OSPCA will no longer euthanize dogs involved in attacks or enforce pit bull ban
An OSPCA logo is pictured.
Liam Casey, The Canadian Press
Published Tuesday, December 4, 2018 4:33PM EST
Ontario's animal welfare agency has told its frontline officers it will no longer euthanize dogs involved in attacks as required by law.
In an internal memo obtained by The Canadian Press, the Ontario Society for the Prevention of Cruelty to Animals says inspectors and agents should hand off to police all cases in which courts have ordered the destruction of animals, including pit bulls, which are banned in the province.
The document, dated Oct. 9, 2018, says euthanizing dogs would violate the agency's mission, which is to provide "province-wide leadership on matters relating to the prevention of cruelty to animals and the promotion of animal welfare."
"Where legislation conflicts with the mission of the charity, the Ontario SPCA declines to enforce such legislation," the order reads.
The only exception will be cases when the euthanization is ordered by a veterinarian and is "the most humane course of action for the animal," says the order, which was handed over to enforcement officers at two meetings held in late October at the agency's headquarters in Stouffville, Ont., north of Toronto.
In cases involving pit bulls that do not have behavioural issues, the animals will be moved out of province where it's legal to own them, rather than destroyed.
A spokeswoman for the OSPCA confirmed the policy change, saying the agency's role was to protect animals' well-being.
"If it conflicts with our mission, we'll hand it to another agency to address," Alison Cross said in an interview.
The OSPCA has also ordered its officers to defy a Criminal Code law that states birds found in a cockfighting ring shall be destroyed on order from a judge. That, too, will be passed off to police, the agency said.
Those changes were news to the provincial government, which pays the charity $5.75 million each year for enforcing cruelty laws.
"The laws of Ontario and Canada provide that in certain circumstances a court may order that an animal be euthanized," said Brent Ross, a spokesman for the Ministry of Community Safety and Correctional Services, which is responsible for the OSPCA.
Ross said the ministry expects the OSPCA to comply with a court order that requires an animal be euthanized, adding that the agency had the right to defer to police in potentially criminal matters.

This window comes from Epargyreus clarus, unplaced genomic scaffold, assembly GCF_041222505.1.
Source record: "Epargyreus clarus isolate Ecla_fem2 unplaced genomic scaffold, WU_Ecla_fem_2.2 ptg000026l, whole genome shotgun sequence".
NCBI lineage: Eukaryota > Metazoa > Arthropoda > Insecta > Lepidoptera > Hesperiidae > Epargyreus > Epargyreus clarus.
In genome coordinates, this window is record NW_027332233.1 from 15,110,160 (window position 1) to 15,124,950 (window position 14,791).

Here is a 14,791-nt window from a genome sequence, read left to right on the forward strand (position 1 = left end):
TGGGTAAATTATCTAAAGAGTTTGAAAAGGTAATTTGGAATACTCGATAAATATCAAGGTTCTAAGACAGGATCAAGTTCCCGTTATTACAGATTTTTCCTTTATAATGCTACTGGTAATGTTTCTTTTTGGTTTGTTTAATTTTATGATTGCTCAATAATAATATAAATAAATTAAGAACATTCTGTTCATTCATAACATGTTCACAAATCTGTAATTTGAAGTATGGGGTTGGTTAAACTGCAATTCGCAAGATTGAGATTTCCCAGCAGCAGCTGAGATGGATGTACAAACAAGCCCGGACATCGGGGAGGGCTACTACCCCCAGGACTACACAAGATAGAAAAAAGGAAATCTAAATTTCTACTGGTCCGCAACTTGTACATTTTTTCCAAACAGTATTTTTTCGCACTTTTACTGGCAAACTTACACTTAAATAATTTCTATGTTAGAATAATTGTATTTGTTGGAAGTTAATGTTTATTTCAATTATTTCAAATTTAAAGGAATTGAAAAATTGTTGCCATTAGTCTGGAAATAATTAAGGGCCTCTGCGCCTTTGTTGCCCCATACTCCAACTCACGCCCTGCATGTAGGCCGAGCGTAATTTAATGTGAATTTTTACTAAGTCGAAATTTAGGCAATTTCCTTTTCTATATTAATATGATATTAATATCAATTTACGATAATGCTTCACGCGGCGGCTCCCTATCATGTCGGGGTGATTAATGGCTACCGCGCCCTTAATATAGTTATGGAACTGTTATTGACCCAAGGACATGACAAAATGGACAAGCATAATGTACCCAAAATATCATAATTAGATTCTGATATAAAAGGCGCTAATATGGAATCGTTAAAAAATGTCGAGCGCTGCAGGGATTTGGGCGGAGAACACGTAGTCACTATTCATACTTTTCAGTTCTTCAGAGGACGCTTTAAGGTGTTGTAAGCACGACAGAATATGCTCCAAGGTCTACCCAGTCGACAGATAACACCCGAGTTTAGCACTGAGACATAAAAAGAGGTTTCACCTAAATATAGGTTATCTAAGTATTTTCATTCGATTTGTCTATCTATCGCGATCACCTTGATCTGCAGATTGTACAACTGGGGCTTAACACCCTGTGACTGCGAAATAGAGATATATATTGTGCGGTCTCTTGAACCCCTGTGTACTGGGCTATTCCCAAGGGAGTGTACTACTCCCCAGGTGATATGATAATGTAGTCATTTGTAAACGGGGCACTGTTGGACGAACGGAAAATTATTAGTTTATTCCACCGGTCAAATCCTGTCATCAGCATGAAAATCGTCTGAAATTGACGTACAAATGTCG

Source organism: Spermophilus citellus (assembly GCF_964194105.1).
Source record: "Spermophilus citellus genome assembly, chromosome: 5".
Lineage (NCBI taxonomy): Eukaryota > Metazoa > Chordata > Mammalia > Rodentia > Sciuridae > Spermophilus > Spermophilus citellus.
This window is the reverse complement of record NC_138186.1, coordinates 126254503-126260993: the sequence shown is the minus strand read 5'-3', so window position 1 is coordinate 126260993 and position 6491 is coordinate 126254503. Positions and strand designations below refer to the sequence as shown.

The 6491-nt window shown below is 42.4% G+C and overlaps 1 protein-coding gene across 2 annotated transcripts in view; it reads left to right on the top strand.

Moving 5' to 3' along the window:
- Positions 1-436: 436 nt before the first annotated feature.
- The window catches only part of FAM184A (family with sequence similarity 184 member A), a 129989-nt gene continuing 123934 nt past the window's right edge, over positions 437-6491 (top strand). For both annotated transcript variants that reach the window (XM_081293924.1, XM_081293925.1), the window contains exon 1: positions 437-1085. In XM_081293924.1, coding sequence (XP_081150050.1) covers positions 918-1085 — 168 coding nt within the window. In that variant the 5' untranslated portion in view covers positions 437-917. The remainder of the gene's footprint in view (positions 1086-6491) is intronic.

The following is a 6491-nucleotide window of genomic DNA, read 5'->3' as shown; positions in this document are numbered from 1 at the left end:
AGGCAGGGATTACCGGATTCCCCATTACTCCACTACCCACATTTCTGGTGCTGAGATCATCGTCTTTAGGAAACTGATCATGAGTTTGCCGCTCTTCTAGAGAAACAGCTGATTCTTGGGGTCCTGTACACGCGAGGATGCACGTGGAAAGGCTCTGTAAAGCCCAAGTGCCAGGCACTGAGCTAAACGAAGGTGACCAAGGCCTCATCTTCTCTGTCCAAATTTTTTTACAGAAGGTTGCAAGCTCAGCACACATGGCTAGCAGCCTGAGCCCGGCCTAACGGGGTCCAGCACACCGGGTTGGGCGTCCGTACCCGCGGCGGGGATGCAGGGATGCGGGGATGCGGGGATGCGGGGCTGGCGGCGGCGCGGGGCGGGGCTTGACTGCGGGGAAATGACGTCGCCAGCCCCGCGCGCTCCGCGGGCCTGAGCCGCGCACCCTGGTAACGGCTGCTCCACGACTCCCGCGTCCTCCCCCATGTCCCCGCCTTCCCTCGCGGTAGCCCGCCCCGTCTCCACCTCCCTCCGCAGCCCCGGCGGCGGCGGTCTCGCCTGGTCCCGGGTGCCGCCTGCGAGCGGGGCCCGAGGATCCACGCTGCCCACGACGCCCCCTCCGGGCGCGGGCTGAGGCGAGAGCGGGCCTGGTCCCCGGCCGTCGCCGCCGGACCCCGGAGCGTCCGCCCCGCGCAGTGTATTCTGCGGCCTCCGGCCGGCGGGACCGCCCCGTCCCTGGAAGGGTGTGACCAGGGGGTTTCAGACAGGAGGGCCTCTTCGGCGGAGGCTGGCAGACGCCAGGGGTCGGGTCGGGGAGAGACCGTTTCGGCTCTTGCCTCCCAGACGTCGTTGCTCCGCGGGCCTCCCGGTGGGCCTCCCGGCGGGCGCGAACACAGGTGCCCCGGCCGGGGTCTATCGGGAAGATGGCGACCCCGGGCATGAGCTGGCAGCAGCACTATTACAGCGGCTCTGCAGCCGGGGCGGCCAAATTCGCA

The orders to defy the provincial laws have made some of the OSPCA frontline inspectors uneasy, given that they are peace officers sworn to uphold the law.
"We have to choose between doing our jobs or following management orders," said a frontline officer who attended the October meetings.
The officer, who did not want his name used for fear of retribution, said the agency leaders have also ordered all cases of "blood sports" be handed over to police.
"We are not to deal with it, we would only go in a supporting role. That's what we were told."
The latest changes, including a decision to pull back from investigating cruelty cases involving livestock and horses, are part of what the OSPCA calls a restructuring effort to deal with years-long funding shortage. The policy changes, however, have received rebuke from both the province and animal activists.
Insiders say part of the reason for the latest move is the bad publicity the agency received for its handling of a notorious dogfighting case in southwestern Ontario.
The OSPCA, along with Chatham-Kent police, raided a compound in Tilbury, Ont., in the fall of 2015. During that raid, officials seized 31 pit bulls, dogfighting paraphernalia including "rape stands" that are used in breeding, fighting records, guns, knives, ammunition and about a kilogram of marijuana, according to court documents. Inspectors also found anabolic steroids on site and dogfighting contracts.
The case triggered an international outcry, including harsh words from hockey personality and animal rights activist Don Cherry, after the OSPCA applied to the courts, as is it required by law, to euthanize 21 of the seized pit bulls that were deemed a menace to society and could not be rehabilitated.
The case fell apart because it took too long to get to trial, with the judge staying charges against the accused. After a second behavioural evaluation, 18 of the 21 pit bulls were sent to Florida for rehabilitation.
Insiders said the case hurt donations to the charity.